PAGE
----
B. H. Roberts teaches that not everything a leader of the Church teaches or prints is inspired or free from error.

B. H. Roberts

B. H. Roberts, Defense of the Faith and the Saints, 2 vols (Provo: Utah, Maasai Publishing, 2002), 2:554–555

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B. H. Roberts
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"But the Seer, the Great First Cause, the article in the Millennial Star, of Oct. 15, and Nov. 1, 1850 * * * * contain doctrine which we cannot sanction and which we have felt to disown, so that the Saints who now live, and who may live hereafter, may not be misled by our silence, or be left to misinterpret it. Where these objectionable works or harts of works are bound in volumes, or otherwise, they should be cut out and destroyed."

And yet these gentlemen, our reviewers, who, of course, we must believe, since they are ministers of the gospel, and hence they are ministers of the truth and believe in fair dealing, make ten long quotations from a repudiated work, and one quotation only from a work that is accepted as standard in the Church, viz., the Doctrine and Covenants! For a long time the Church has announced over and over again that her standard works in which the word of God is to be found, and for which alone she stands, are the Bible, the Book of Mormon, the Doctrine and Covenants, the Pearl of Great Price. All else is commentary, and of a secondary character as to its authority, containing much that is good, much that illustrates the doctrines of the Church, and yet liable to have error in it for which the Church does not stand.

"Well," says one, "do you propose to repudiate the works of men holding your priesthood, and who are supposed to speak and act under the inspiration of the Holy Spirit? Do you not destroy the effectiveness of your Church ministry when you take this attitude?" Not at all. We merely make what is a proper distinction. It would be a glorious thing for a man to so live that his life would touch the very life and Spirit of God, so that his spirit would blend with God's Spirit, under which circumstances there would he no error in his life or in his utterances at all. That is a splendid thing to contemplate, but when you take into account human weaknesses, imperfection, prejudice, passion, bias, it is too much to hope for human nature that man will constantly thus walk linked with God. And so we make this distinction between a man speaking sometimes under the influence of prejudice and pre-conceived notions, and the utterances of a man who, in behalf of the Church of God, and having the requisite authority, and holding the requisite position, may, upon occasion, lay aside all prejudice, all pre-conception, and stand ready and anxious to receive the divine impression of God's Spirit that shall plead, "Father, thy will and thy word be made known now to thy people through the channel thou hast appointed." There is a wide difference between men coming with the word of God thus obtained, and their ordinary speech every day and on all kinds of occasions.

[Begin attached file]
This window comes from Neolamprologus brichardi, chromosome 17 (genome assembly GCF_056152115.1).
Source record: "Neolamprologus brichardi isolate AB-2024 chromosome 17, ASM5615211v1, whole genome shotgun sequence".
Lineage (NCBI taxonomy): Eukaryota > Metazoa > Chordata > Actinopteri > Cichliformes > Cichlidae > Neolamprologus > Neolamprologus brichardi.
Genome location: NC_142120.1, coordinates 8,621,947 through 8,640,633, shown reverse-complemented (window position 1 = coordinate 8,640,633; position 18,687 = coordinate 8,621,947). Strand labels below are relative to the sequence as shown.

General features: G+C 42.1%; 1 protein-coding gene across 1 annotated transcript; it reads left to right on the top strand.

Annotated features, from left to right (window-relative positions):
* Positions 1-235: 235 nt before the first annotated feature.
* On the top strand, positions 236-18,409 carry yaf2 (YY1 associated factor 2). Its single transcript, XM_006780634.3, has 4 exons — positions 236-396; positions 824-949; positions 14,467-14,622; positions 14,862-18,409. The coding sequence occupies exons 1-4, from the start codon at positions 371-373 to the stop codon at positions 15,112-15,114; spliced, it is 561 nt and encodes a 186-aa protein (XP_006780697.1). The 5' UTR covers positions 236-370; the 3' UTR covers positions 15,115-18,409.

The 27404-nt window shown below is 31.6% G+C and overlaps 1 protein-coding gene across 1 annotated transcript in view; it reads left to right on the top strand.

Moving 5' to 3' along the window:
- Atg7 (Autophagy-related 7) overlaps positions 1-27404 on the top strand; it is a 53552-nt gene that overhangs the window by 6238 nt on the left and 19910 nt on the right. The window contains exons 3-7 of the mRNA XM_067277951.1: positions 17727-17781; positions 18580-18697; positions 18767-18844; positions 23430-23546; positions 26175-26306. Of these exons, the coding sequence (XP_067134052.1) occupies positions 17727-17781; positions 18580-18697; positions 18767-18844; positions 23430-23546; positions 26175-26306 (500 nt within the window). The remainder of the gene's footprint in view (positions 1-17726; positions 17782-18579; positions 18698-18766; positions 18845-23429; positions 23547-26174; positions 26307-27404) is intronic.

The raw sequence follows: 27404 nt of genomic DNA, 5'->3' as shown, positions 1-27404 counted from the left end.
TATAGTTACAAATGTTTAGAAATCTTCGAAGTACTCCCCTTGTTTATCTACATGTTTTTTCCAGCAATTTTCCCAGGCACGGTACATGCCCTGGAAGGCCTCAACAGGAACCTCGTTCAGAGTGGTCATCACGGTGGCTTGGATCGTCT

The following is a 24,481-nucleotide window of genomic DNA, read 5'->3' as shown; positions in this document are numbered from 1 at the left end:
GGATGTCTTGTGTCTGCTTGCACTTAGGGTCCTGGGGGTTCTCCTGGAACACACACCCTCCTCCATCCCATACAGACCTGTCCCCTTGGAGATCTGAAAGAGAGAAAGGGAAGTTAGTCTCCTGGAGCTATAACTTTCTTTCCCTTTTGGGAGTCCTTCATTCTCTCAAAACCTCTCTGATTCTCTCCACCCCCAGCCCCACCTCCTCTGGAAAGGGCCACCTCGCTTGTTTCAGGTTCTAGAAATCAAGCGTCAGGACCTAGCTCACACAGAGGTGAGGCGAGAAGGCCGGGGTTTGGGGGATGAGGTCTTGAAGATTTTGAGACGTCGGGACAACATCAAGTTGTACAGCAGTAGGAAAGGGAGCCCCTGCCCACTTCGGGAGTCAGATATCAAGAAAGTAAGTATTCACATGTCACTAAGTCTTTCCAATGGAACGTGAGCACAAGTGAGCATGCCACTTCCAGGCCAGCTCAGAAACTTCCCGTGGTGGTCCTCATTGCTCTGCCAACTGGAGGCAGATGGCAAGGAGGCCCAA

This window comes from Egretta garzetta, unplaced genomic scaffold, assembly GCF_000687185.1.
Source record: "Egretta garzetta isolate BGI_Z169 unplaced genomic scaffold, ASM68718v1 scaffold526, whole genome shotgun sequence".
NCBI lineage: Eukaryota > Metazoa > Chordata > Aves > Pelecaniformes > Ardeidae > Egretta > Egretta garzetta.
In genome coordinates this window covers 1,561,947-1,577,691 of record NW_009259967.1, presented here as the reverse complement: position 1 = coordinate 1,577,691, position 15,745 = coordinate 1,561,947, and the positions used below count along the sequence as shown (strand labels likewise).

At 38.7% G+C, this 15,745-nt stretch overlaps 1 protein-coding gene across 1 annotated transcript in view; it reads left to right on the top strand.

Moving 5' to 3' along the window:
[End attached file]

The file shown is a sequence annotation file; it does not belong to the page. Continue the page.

In thus insisting that only the word of God, spoken by inspiration, shall live and be binding upon the Church, we are but following the illustrious example of the ancient Church of Christ. You do not have today all the Christian documents of the first Christian centuries. These books that you have bound up, and that you call the word of God, Holy Bible, were sifted out by a consensus of opinion in the churches running through several hundred years. They endured the test of time. But the great bulk of that which was uttered and written, even by apostles and prominent servants of God in the primitive Christian Church, the Church rejected, and out of the mass of chaff preserved these Scriptures—the New Testament. The Christian world up to this time is not quite decided as to all that should be accepted and all that should be rejected. You Protestant gentlemen repudiate several books called Apocrypha which the Catholic church accepts as of equal authority with the rest of the books of the Old and New Testament. And so I say in this procedure of ours, in refusing to accept only that which time and the inspiration of God shall demonstrate to be absolutely true, we are but following the example of the ancient Church of Christ.

Citations in Mormonr Qnas
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